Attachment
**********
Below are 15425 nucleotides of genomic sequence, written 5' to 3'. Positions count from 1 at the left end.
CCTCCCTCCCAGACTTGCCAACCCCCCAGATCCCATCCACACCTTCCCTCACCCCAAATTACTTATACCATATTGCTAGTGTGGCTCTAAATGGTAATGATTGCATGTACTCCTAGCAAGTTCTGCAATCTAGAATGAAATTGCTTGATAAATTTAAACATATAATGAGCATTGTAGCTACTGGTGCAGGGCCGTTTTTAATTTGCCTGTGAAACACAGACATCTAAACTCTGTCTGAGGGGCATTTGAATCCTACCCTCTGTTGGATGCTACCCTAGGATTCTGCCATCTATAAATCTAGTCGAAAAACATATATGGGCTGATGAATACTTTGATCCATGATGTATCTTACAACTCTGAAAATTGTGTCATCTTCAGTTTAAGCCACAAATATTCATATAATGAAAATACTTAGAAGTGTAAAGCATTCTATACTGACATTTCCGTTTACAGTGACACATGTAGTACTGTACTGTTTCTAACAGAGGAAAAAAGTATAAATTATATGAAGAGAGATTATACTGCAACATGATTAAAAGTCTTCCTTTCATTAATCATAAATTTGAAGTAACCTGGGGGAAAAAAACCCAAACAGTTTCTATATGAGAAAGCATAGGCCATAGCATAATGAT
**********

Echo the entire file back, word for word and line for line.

Below are 15425 nucleotides of genomic sequence, written 5' to 3'. Positions count from 1 at the left end.
CCTCCCTCCCAGACTTGCCAACCCCCCAGATCCCATCCACACCTTCCCTCACCCCAAATTACTTATACCATATTGCTAGTGTGGCTCTAAATGGTAATGATTGCATGTACTCCTAGCAAGTTCTGCAATCTAGAATGAAATTGCTTGATAAATTTAAACATATAATGAGCATTGTAGCTACTGGTGCAGGGCCGTTTTTAATTTGCCTGTGAAACACAGACATCTAAACTCTGTCTGAGGGGCATTTGAATCCTACCCTCTGTTGGATGCTACCCTAGGATTCTGCCATCTATAAATCTAGTCGAAAAACATATATGGGCTGATGAATACTTTGATCCATGATGTATCTTACAACTCTGAAAATTGTGTCATCTTCAGTTTAAGCCACAAATATTCATATAATGAAAATACTTAGAAGTGTAAAGCATTCTATACTGACATTTCCGTTTACAGTGACACATGTAGTACTGTACTGTTTCTAACAGAGGAAAAAAGTATAAATTATATGAAGAGAGATTATACTGCAACATGATTAAAAGTCTTCCTTTCATTAATCATAAATTTGAAGTAACCTGGGGGAAAAAAACCCAAACAGTTTCTATATGAGAAAGCATAGGCCATAGCATAATGAT